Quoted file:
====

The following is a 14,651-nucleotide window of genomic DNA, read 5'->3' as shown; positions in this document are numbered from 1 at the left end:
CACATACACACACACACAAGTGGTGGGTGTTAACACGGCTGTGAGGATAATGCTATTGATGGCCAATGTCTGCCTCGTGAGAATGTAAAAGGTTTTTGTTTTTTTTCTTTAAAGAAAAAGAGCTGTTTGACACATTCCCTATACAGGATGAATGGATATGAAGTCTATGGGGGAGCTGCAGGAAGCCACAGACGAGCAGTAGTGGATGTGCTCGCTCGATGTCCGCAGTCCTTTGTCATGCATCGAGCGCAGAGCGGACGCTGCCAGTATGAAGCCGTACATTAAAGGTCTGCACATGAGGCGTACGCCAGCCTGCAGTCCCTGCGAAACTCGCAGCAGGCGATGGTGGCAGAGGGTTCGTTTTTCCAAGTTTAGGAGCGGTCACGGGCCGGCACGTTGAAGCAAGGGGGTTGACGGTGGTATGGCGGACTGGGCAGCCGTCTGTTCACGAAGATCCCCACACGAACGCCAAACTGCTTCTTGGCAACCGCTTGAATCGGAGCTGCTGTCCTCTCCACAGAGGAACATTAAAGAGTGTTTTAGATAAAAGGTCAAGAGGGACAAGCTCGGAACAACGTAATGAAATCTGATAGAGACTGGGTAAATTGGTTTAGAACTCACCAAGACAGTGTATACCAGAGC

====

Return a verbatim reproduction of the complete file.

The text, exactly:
The following is a 14,651-nucleotide window of genomic DNA, read 5'->3' as shown; positions in this document are numbered from 1 at the left end:
CACATACACACACACACAAGTGGTGGGTGTTAACACGGCTGTGAGGATAATGCTATTGATGGCCAATGTCTGCCTCGTGAGAATGTAAAAGGTTTTTGTTTTTTTTCTTTAAAGAAAAAGAGCTGTTTGACACATTCCCTATACAGGATGAATGGATATGAAGTCTATGGGGGAGCTGCAGGAAGCCACAGACGAGCAGTAGTGGATGTGCTCGCTCGATGTCCGCAGTCCTTTGTCATGCATCGAGCGCAGAGCGGACGCTGCCAGTATGAAGCCGTACATTAAAGGTCTGCACATGAGGCGTACGCCAGCCTGCAGTCCCTGCGAAACTCGCAGCAGGCGATGGTGGCAGAGGGTTCGTTTTTCCAAGTTTAGGAGCGGTCACGGGCCGGCACGTTGAAGCAAGGGGGTTGACGGTGGTATGGCGGACTGGGCAGCCGTCTGTTCACGAAGATCCCCACACGAACGCCAAACTGCTTCTTGGCAACCGCTTGAATCGGAGCTGCTGTCCTCTCCACAGAGGAACATTAAAGAGTGTTTTAGATAAAAGGTCAAGAGGGACAAGCTCGGAACAACGTAATGAAATCTGATAGAGACTGGGTAAATTGGTTTAGAACTCACCAAGACAGTGTATACCAGAGC